Instead, like you, I’ve latched onto Zoom. All work and socializing now commence when we open a “door” to the Virtual Hallway — the intangible non-space we occupy when we go somewhere on our devices. As we’re aware by now, whatever is within sight of the Zoom “doorway” is displayed for the viewer(s) at the other end of the “hall.” And though the architectural metaphor that we normally use to describe screens and video chats is the “window,” windows allow us passive roles as inhabitants. The irony of Zoom in our private worlds is that we have to authorize its intrusion, like answering a knock at the door. In Elements of Architecture, Rem Koolhaas uses a gradient diagram to show the “dematerialization of the door.” The opaque side of the gradient starts with “solid doors,” progressing toward “thinning doors” like those on elevators, and on the almost transparent side of the gradient presenting not “doors” but “zones,” such as airport security and smart homes.4Rem Koolhaas, “Doors,” Elements of Architecture (Cologne: Taschen Books, 2018), 546–7.
In an office building, we walk through hallways to conference rooms or take elevators (vertical hallways) to different floors. What are we doing in those in-between spaces? I distinctly recall my first corporate gig; the elevator ride to the 15th floor was a zone for awkwardly smiling at (or avoiding) other employees in the four-by-six-foot box. It was a space for getting from here to there. A Virtual Hallway is the same; it’s where we wait — whether for 60 seconds or one — to be let in from the invisible corridor or off the invisible elevator and into our digital meetings.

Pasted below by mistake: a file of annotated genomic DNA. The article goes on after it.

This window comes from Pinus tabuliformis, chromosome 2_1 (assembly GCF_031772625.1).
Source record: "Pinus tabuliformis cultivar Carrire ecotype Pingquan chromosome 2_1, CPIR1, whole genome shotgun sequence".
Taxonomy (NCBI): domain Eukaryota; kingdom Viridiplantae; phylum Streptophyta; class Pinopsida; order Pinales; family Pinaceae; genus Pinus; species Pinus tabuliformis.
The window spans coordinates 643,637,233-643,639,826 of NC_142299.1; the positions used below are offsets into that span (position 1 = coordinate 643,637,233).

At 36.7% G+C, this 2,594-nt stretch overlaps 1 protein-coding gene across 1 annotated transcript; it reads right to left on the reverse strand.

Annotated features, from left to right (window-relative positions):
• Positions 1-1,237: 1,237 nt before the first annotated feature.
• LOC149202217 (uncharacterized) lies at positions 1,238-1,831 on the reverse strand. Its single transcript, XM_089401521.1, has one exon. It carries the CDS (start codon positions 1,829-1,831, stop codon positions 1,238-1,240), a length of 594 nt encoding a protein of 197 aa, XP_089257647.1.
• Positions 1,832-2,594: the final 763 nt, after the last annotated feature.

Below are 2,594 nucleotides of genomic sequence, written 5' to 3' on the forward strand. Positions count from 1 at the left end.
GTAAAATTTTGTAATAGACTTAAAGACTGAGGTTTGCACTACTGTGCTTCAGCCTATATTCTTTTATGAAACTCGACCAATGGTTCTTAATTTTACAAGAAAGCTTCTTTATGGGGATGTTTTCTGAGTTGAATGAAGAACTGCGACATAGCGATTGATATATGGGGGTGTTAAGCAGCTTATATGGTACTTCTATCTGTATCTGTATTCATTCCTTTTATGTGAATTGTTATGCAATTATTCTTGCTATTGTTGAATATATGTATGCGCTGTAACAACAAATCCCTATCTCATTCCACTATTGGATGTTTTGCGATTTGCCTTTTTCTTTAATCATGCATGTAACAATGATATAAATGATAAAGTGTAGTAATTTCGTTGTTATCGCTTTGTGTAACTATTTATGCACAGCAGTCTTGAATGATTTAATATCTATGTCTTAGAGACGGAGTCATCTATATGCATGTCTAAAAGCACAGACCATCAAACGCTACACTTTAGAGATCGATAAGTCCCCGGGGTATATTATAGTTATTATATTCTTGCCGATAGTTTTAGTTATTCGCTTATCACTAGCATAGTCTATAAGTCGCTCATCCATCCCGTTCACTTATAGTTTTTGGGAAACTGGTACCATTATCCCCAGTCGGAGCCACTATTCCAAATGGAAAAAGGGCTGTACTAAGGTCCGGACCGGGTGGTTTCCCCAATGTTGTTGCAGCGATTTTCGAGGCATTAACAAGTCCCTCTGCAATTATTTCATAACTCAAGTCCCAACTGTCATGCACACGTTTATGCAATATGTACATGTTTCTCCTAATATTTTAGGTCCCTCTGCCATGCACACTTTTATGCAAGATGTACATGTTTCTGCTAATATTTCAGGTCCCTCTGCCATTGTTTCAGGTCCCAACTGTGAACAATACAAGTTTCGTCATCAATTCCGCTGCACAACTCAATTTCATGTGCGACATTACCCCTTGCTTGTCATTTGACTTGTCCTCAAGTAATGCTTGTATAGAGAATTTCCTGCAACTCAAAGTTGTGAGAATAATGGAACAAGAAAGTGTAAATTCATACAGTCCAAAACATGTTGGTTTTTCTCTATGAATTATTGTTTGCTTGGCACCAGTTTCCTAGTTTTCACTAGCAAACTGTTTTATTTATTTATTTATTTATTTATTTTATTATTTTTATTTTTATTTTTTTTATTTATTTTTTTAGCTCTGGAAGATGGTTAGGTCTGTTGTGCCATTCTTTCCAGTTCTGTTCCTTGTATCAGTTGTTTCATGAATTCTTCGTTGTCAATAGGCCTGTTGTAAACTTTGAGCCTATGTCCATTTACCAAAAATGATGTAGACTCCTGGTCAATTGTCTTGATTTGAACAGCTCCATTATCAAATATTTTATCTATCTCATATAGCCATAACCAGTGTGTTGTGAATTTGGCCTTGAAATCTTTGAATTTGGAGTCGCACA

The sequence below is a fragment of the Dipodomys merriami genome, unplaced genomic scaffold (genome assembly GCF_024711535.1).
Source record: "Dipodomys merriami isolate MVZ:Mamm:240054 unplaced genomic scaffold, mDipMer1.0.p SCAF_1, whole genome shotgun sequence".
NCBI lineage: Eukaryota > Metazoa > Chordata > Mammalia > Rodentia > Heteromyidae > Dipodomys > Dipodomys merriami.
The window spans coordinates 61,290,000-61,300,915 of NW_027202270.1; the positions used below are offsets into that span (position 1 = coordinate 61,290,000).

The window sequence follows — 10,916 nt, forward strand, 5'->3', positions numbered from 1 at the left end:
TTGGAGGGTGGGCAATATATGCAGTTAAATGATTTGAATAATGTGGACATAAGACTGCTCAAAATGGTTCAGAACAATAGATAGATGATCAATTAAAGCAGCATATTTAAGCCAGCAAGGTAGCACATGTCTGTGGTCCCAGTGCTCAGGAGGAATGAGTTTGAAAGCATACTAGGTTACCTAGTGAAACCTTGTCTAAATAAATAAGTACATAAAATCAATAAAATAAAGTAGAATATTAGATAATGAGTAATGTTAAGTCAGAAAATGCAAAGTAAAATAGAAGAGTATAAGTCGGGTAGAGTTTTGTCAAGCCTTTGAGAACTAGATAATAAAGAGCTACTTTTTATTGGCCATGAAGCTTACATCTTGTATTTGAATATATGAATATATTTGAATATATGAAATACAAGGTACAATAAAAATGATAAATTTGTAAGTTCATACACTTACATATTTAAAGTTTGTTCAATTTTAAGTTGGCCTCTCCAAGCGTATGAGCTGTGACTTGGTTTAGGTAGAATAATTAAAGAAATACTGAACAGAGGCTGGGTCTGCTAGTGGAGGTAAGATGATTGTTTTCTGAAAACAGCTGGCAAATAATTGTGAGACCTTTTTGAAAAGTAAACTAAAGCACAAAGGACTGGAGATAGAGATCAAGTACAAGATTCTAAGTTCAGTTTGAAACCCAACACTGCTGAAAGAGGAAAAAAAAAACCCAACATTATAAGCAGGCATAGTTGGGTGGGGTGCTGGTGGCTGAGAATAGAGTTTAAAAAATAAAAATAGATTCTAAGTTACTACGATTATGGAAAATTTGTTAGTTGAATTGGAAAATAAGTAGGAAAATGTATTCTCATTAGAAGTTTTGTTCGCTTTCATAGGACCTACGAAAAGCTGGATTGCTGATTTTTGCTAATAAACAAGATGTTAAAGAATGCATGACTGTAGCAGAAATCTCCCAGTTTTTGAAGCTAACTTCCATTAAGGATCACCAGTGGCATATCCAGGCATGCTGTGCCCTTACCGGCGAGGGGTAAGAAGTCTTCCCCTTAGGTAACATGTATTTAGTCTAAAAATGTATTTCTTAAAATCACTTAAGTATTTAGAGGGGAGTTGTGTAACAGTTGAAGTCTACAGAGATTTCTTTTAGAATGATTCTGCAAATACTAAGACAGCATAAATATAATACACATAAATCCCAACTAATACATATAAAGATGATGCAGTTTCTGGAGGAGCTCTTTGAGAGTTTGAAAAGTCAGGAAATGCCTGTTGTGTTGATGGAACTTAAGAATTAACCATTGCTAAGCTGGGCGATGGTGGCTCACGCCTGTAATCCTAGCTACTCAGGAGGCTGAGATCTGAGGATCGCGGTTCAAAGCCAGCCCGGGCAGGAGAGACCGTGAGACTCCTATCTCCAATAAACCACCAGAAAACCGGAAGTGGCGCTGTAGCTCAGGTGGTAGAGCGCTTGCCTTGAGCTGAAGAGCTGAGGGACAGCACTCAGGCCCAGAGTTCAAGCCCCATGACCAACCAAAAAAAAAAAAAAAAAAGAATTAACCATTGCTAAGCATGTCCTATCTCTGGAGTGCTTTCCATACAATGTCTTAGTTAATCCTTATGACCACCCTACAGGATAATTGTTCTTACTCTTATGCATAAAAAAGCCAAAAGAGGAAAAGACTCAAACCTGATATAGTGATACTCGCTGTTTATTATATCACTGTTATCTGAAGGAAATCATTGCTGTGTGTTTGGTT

Door, 11 rue Larrey, a 1927 readymade by Marcel Duchamp, was made as a joke to challenge the French saying that il faut qu’une porte soit ouverte ou fermée, “a door must be open or shut.” Constructed by a local carpenter to the artist’s instructions, Duchamp’s door is hinged between two frames, leaving one frame open whenever the other is closed. Presumably, Duchamp would have to decide between the bedroom and the bathroom. How do we decide which room to close? When I shut the door to my apartment for relief from the COVID risk outside, Zoom soon opens, and suddenly a dozen people are welcomed into my living room. Under the cover of work and education, Zoom engages us in real time, where our participation is increasingly compulsory. In the Virtual Hallway, we seem to be always in this third ambiguous option, shifting between isolation and exposure.
In Are We Human? Beatriz Colomina and Mark Wigley repeatedly emphasize that design is not static; it redesigns us, enticing us to design again, and the pattern continues.5Beatriz Colomina and Mark Wigley, Are We Human?: Notes on an Archaeology of Design (Zurich: Lars Müller Publishers, 2016), 9–10. In office corridors, we physically move through one space. In the Virtual Hallway, we “enter” many spaces at once, while simultaneously not “being in” any of them at all. As we contend with our figurative Duchamp Doors and Virtual Hallways, I predict that we will attempt to redesign our spaces, and ourselves, to address the duality of our intensified privacy and intensified exposure. In a sense, we maintained more privacy when the literal sight of us, in the outside world, was the only exposure we endured. Our agency in regard to self-presentation has gotten more complicated.
- Anita L. Allen-Castellitto, “Understanding Privacy: The Basics,” Patents, Copyrights, Trademarks, and Literary Property Course Handbook Series (June 2006).
- Robin Evans, “Figures, Doors and Passages.” Architectural Design (April 1978): 267–278.
- Richard J. Neutra, “The Changing House,” Los Angeles Times (June 22, 1947).
- Rem Koolhaas, “Doors,” Elements of Architecture (Cologne: Taschen Books, 2018), 546–7.
- Beatriz Colomina and Mark Wigley, Are We Human?: Notes on an Archaeology of Design (Zurich: Lars Müller Publishers, 2016), 9–10.